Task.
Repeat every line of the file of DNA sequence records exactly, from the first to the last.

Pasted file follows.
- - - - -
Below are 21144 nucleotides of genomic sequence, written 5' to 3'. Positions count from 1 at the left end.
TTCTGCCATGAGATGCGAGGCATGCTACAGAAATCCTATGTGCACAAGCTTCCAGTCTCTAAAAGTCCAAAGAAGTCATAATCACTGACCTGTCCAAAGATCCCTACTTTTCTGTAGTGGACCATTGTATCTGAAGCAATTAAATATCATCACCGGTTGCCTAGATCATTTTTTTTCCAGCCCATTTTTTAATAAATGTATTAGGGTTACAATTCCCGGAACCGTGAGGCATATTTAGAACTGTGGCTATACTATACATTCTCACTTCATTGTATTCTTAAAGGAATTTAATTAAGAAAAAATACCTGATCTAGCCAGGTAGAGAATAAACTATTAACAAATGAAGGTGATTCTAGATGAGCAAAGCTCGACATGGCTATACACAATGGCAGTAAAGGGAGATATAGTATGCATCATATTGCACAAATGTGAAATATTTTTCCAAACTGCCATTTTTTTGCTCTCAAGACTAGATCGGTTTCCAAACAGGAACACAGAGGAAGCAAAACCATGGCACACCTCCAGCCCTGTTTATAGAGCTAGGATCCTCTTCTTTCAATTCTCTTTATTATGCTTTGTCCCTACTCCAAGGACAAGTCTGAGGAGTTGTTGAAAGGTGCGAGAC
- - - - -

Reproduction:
Below are 21144 nucleotides of genomic sequence, written 5' to 3'. Positions count from 1 at the left end.
TTCTGCCATGAGATGCGAGGCATGCTACAGAAATCCTATGTGCACAAGCTTCCAGTCTCTAAAAGTCCAAAGAAGTCATAATCACTGACCTGTCCAAAGATCCCTACTTTTCTGTAGTGGACCATTGTATCTGAAGCAATTAAATATCATCACCGGTTGCCTAGATCATTTTTTTTCCAGCCCATTTTTTAATAAATGTATTAGGGTTACAATTCCCGGAACCGTGAGGCATATTTAGAACTGTGGCTATACTATACATTCTCACTTCATTGTATTCTTAAAGGAATTTAATTAAGAAAAAATACCTGATCTAGCCAGGTAGAGAATAAACTATTAACAAATGAAGGTGATTCTAGATGAGCAAAGCTCGACATGGCTATACACAATGGCAGTAAAGGGAGATATAGTATGCATCATATTGCACAAATGTGAAATATTTTTCCAAACTGCCATTTTTTTGCTCTCAAGACTAGATCGGTTTCCAAACAGGAACACAGAGGAAGCAAAACCATGGCACACCTCCAGCCCTGTTTATAGAGCTAGGATCCTCTTCTTTCAATTCTCTTTATTATGCTTTGTCCCTACTCCAAGGACAAGTCTGAGGAGTTGTTGAAAGGTGCGAGAC